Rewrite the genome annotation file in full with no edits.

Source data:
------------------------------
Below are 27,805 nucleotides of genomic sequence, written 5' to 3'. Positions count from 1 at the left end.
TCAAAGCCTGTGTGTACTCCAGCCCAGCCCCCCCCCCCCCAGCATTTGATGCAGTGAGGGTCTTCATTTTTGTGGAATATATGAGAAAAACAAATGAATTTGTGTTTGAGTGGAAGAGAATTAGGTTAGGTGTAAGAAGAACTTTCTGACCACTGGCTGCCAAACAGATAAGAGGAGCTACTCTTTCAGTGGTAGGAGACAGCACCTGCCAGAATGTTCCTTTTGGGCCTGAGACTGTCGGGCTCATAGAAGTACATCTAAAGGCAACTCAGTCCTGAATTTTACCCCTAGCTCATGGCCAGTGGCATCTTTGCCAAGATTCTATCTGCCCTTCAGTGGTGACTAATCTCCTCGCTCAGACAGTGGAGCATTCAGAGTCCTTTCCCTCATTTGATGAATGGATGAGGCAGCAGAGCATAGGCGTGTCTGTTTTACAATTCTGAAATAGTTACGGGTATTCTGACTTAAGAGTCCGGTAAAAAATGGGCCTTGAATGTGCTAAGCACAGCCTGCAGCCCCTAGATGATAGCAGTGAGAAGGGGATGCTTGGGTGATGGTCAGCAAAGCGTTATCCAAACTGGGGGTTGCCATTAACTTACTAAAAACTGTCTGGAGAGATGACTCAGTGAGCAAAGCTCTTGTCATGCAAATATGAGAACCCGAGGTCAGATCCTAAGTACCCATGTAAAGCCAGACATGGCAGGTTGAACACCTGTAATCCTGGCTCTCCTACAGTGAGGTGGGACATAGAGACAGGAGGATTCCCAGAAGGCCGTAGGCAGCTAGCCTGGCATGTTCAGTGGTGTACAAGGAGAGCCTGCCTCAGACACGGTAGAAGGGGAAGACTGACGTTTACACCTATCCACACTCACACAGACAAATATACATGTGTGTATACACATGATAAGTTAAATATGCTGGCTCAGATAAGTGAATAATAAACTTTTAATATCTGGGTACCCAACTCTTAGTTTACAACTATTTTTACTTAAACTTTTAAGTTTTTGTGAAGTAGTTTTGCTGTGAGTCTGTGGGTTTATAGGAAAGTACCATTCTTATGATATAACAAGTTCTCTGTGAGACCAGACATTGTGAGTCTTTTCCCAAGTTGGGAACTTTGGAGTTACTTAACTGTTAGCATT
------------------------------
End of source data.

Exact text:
Below are 27,805 nucleotides of genomic sequence, written 5' to 3'. Positions count from 1 at the left end.
TCAAAGCCTGTGTGTACTCCAGCCCAGCCCCCCCCCCCCCAGCATTTGATGCAGTGAGGGTCTTCATTTTTGTGGAATATATGAGAAAAACAAATGAATTTGTGTTTGAGTGGAAGAGAATTAGGTTAGGTGTAAGAAGAACTTTCTGACCACTGGCTGCCAAACAGATAAGAGGAGCTACTCTTTCAGTGGTAGGAGACAGCACCTGCCAGAATGTTCCTTTTGGGCCTGAGACTGTCGGGCTCATAGAAGTACATCTAAAGGCAACTCAGTCCTGAATTTTACCCCTAGCTCATGGCCAGTGGCATCTTTGCCAAGATTCTATCTGCCCTTCAGTGGTGACTAATCTCCTCGCTCAGACAGTGGAGCATTCAGAGTCCTTTCCCTCATTTGATGAATGGATGAGGCAGCAGAGCATAGGCGTGTCTGTTTTACAATTCTGAAATAGTTACGGGTATTCTGACTTAAGAGTCCGGTAAAAAATGGGCCTTGAATGTGCTAAGCACAGCCTGCAGCCCCTAGATGATAGCAGTGAGAAGGGGATGCTTGGGTGATGGTCAGCAAAGCGTTATCCAAACTGGGGGTTGCCATTAACTTACTAAAAACTGTCTGGAGAGATGACTCAGTGAGCAAAGCTCTTGTCATGCAAATATGAGAACCCGAGGTCAGATCCTAAGTACCCATGTAAAGCCAGACATGGCAGGTTGAACACCTGTAATCCTGGCTCTCCTACAGTGAGGTGGGACATAGAGACAGGAGGATTCCCAGAAGGCCGTAGGCAGCTAGCCTGGCATGTTCAGTGGTGTACAAGGAGAGCCTGCCTCAGACACGGTAGAAGGGGAAGACTGACGTTTACACCTATCCACACTCACACAGACAAATATACATGTGTGTATACACATGATAAGTTAAATATGCTGGCTCAGATAAGTGAATAATAAACTTTTAATATCTGGGTACCCAACTCTTAGTTTACAACTATTTTTACTTAAACTTTTAAGTTTTTGTGAAGTAGTTTTGCTGTGAGTCTGTGGGTTTATAGGAAAGTACCATTCTTATGATATAACAAGTTCTCTGTGAGACCAGACATTGTGAGTCTTTTCCCAAGTTGGGAACTTTGGAGTTACTTAACTGTTAGCATT